Increased expression of DNA repair gene XPF enhances resistance to hydroxycamptothecin in bladder cancer
Jie Li, Junlei Zhang, Yang Liu, Gang Ye
Med Sci Monit 2012; 18(4): BR156-162
Background: Xeroderma pigmentosum group F (XPF) is an important participant in the nucleotide excision repair process. This study aimed to investigate the expression of DNA repair gene xeroderma pigmentosum group F (XPF) in bladder cancer and its clinical significance.
Material/Methods: Total RNA and protein were extracted from 45 untreated bladder cancer tissues and 21 hydroxycamptothecin (HCPT)-treated bladder cancer specimens. Real-time PCR and Western blot assay were used to detect the mRNA and protein levels of XPF, respectively. siRNA targeting XPF was used to knock down the XPF expression in T24 cells and 5637 cells, and the sensitivity of XPF-depleted cells to HCPT was measured.
Results: The XPF expressions in the HCPT-treated cancer tissues was significantly higher than those in the untreated cancer tissues at both mRNA and protein levels. Importantly, the enhanced XPF expression decreased the sensitivity of T24 cells and 5637 cells to HCPT. Furthermore, the HCPT treatment significantly increased the apoptosis of T24 cells and 5637 cells. Alternatively, after the XPF gene silencing, the chemotherapeutic resistance of bladder cancer cells was significantly decreased.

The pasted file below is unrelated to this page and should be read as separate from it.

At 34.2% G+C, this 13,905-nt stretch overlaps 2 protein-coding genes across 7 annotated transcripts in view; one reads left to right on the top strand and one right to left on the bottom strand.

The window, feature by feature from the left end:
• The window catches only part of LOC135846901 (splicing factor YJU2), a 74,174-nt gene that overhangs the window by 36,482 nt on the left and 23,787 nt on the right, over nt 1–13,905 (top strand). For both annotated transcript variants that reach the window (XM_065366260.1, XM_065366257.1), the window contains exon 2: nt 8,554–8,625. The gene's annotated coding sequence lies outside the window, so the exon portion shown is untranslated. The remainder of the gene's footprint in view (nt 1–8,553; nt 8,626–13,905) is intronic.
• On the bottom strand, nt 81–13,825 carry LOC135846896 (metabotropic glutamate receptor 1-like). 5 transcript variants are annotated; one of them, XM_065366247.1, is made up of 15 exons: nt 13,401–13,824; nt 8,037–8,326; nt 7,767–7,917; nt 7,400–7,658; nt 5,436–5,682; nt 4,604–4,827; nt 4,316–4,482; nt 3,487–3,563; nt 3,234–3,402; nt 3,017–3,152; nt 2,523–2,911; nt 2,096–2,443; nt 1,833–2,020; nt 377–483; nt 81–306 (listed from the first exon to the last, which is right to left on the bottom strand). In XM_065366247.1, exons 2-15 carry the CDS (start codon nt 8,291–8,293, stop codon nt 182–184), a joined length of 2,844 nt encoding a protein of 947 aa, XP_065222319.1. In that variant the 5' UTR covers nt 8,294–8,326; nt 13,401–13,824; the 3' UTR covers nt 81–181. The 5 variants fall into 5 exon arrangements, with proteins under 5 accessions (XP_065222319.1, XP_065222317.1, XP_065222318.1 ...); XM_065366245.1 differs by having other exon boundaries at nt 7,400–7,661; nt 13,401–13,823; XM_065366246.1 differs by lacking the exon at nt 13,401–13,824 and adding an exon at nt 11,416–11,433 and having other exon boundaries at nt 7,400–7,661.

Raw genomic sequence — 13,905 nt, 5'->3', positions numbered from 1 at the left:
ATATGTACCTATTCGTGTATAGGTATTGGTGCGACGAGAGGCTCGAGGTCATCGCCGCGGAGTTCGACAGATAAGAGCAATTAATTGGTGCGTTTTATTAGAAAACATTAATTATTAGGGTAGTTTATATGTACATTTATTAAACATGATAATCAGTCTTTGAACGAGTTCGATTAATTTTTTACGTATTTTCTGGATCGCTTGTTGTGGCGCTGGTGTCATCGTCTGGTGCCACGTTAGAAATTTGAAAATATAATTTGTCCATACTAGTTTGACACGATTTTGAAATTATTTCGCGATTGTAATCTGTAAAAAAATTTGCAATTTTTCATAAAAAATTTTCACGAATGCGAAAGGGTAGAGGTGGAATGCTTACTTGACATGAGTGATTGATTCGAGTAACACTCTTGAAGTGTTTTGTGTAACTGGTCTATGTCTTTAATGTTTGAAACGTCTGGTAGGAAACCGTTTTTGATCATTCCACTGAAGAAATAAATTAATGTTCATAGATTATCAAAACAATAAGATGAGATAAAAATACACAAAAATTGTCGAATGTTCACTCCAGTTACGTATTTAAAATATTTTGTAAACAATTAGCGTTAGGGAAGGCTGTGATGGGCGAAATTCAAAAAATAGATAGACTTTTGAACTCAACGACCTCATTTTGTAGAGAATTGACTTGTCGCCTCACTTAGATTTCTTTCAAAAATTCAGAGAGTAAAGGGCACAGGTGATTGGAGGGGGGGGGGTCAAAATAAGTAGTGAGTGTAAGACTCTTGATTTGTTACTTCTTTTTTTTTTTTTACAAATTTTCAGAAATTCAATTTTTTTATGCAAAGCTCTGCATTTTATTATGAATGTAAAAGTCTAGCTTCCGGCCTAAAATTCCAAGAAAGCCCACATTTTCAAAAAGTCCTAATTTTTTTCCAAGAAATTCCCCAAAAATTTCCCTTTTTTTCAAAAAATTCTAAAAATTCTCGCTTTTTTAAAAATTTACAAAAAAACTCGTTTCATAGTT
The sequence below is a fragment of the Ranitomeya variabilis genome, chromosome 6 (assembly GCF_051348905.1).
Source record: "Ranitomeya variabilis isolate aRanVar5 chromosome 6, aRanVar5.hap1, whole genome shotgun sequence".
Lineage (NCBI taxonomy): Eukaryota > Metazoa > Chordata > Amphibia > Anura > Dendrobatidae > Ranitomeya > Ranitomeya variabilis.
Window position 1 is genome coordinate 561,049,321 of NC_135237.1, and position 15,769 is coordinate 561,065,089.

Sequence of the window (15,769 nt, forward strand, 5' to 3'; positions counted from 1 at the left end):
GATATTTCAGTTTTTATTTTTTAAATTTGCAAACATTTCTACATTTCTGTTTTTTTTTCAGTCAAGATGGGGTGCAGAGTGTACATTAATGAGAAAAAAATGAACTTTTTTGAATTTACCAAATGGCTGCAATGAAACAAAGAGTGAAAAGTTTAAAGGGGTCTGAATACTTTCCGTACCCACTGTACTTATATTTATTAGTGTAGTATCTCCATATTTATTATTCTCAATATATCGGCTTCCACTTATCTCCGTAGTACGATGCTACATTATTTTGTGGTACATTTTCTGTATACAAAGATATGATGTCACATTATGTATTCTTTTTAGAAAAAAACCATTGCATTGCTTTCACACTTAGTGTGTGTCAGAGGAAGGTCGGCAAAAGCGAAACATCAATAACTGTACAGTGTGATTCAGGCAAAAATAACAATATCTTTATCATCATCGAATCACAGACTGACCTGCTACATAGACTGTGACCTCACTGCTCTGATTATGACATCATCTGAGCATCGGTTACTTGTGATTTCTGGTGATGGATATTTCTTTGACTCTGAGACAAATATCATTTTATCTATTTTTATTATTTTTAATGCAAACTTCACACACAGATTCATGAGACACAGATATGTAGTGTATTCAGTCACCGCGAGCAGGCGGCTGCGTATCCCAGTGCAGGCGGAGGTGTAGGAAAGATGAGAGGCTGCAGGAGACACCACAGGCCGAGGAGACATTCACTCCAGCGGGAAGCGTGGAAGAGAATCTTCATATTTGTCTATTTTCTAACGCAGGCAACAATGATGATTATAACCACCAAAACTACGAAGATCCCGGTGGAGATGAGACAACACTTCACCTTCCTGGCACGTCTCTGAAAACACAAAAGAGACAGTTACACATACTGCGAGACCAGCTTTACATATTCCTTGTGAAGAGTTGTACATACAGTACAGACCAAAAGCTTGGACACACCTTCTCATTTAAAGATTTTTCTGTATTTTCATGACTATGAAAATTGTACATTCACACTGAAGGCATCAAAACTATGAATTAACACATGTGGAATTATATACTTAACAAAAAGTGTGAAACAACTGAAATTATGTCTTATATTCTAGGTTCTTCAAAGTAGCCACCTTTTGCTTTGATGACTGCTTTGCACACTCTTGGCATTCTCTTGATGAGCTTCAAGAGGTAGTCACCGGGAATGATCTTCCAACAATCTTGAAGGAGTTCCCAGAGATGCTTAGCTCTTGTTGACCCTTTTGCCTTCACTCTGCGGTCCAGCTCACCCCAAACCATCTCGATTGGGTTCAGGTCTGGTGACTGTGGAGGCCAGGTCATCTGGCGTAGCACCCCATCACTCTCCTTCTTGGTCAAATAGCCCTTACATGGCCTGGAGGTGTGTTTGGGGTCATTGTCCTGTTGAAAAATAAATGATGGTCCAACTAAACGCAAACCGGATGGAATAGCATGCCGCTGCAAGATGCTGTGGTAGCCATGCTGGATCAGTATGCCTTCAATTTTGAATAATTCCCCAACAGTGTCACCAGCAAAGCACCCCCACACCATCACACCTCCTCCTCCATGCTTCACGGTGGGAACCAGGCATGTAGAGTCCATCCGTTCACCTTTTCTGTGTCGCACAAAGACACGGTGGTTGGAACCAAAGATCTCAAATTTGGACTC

Conclusions: Our results show the increased expression of XPF is involved in the chemotherapeutic resistance of bladder cancer, and decreasing XPF expression may become a promising therapeutic strategy for bladder cancer.
Keywords: Genes, Neoplasm - genetics, Humans, Gene Silencing - drug effects, Gene Expression Regulation, Neoplastic - drug effects, Drug Screening Assays, Antitumor, Drug Resistance, Neoplasm - genetics, DNA-Binding Proteins - metabolism, DNA Repair - genetics, Cell Line, Tumor, Caspases - metabolism, Camptothecin - therapeutic use, Apoptosis - genetics, RNA, Messenger - metabolism, RNA, Small Interfering - metabolism, Urinary Bladder Neoplasms - pathology